Despite objections from Baghdad, ExxonMobil already has personnel on the ground in Iraqi Kurdistan, according to Reuters.
Whiel the company has kept silent on its exploration agreement with the Kurdistan Regional Government (KRG), one central government regards as illegal, one Western industry source in Erbil told the news agency:
"They [Exxon] are definitely here and they are definitely assessing living and working accommodation ... There are around 10 individuals here at any one time looking at what it takes to fully mobilise here - office space, housing space, these types of things. No oil company comes in in a day."
Executives from Exxon reportedly met Ashti Hawrami, the region's Natural Resources Minister, last week, and are preparing to issue a tender for seismic work for at least some of the six exploration blocks acquired in October.
Exxon has been summoned to the oil ministry in Baghdad for final talks, but it is unclear whether the discussions would take place before the company's fourth quarter results on 31st January, when it is expected to publicly announce its Kurdistan investment.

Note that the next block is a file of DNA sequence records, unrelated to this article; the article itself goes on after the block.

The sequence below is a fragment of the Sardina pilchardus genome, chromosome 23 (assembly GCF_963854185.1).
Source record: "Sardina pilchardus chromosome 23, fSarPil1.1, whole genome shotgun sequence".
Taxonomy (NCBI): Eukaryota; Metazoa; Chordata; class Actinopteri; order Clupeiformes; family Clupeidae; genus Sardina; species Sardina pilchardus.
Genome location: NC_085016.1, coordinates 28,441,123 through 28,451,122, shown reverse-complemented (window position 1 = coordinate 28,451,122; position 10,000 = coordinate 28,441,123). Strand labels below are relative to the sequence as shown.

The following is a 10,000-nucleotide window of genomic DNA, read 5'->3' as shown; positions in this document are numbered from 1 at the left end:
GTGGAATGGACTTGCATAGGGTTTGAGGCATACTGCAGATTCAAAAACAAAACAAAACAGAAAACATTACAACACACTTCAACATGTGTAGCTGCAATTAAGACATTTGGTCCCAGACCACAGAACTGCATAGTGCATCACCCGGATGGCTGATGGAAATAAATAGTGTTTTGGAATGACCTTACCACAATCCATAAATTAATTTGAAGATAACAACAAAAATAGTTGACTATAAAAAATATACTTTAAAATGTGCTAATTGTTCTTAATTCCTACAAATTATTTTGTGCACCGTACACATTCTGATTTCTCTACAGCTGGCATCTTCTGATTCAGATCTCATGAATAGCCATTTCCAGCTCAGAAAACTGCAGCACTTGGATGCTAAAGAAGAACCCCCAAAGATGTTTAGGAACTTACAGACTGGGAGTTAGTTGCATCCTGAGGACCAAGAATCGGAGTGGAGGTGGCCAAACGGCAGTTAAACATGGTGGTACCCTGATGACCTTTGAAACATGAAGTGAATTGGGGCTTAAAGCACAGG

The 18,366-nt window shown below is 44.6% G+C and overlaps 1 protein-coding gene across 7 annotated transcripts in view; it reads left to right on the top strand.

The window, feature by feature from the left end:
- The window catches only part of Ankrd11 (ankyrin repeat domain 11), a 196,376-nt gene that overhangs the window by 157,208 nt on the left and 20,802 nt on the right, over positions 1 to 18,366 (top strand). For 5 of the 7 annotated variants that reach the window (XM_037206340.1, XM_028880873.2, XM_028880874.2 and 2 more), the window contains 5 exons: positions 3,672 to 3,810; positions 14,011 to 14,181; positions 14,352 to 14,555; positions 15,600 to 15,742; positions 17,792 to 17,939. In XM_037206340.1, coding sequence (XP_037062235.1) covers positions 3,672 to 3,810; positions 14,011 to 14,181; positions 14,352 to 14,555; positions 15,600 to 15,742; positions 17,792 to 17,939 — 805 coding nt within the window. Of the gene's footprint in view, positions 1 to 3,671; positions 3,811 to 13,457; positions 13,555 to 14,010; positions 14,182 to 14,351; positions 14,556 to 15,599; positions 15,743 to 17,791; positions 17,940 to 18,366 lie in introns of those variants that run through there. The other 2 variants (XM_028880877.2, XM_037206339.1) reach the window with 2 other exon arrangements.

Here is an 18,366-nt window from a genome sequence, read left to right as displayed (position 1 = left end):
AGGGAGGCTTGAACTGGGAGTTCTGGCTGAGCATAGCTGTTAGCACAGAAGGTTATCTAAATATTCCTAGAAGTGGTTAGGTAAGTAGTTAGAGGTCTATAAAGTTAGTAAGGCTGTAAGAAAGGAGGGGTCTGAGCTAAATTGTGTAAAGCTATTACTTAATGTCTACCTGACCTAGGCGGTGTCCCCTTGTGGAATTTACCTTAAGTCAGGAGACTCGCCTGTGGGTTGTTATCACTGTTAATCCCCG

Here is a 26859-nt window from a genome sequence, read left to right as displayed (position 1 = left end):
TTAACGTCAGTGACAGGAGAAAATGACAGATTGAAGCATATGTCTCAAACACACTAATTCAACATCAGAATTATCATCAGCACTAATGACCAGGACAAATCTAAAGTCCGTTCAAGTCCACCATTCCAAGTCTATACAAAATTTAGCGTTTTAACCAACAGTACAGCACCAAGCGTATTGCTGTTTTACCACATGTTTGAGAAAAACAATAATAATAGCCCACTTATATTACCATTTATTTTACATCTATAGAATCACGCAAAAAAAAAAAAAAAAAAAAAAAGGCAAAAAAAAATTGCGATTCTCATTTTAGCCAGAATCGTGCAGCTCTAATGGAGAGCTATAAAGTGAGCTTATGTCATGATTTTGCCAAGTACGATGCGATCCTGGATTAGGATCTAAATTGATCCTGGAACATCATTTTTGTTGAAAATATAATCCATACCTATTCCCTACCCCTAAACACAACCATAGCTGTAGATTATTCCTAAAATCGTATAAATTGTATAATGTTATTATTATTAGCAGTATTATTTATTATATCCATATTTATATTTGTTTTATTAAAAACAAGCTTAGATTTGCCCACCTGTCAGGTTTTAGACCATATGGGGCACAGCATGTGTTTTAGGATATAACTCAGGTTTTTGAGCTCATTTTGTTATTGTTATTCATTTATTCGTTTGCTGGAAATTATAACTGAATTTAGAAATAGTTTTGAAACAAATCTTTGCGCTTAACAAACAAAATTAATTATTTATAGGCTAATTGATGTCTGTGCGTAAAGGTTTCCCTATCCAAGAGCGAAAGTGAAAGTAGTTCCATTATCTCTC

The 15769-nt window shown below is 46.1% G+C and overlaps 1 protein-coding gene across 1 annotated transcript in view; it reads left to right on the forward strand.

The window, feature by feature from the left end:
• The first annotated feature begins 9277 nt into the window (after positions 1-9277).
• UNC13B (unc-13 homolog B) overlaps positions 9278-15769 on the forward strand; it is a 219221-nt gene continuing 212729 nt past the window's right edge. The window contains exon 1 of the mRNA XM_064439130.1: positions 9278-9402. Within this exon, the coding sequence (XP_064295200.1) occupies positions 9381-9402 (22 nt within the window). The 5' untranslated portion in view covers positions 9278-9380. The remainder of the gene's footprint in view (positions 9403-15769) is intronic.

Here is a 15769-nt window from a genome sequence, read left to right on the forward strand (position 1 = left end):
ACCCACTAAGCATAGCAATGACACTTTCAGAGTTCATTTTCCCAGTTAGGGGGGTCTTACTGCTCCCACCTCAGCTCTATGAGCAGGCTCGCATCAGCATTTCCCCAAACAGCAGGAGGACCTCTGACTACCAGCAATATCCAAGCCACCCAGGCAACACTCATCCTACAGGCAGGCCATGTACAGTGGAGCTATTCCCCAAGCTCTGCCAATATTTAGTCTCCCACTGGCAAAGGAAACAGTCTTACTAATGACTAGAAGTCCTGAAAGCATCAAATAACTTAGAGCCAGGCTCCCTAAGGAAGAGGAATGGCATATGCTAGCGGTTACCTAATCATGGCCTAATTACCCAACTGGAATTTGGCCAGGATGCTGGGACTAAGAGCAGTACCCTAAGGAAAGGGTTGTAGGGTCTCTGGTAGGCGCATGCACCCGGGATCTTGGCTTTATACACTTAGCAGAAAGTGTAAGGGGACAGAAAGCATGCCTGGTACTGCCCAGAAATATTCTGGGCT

In the meantime, however, it is business as usual at Exxon's West Qurna-1 field in the south of the country, where output has risen to about 390,000 barrels per day, and where Exxon continues to lead a multi-billion dollar water injection project that is crucial to boosting output in the area.
The KRG is in talks with other oil majors and further agreements are expected in the coming months. Sources say France's Total, which has a minority stake in the Halfaya oil field in southern Iraq, is keen to move into the north, possibly linking up with Anglo-French explorer Perenco in the Sindi-Amedi block along the Turkish border.
A Lukoil spokesman, on the other hand, dismissed the possibility of the Russian company heading north.
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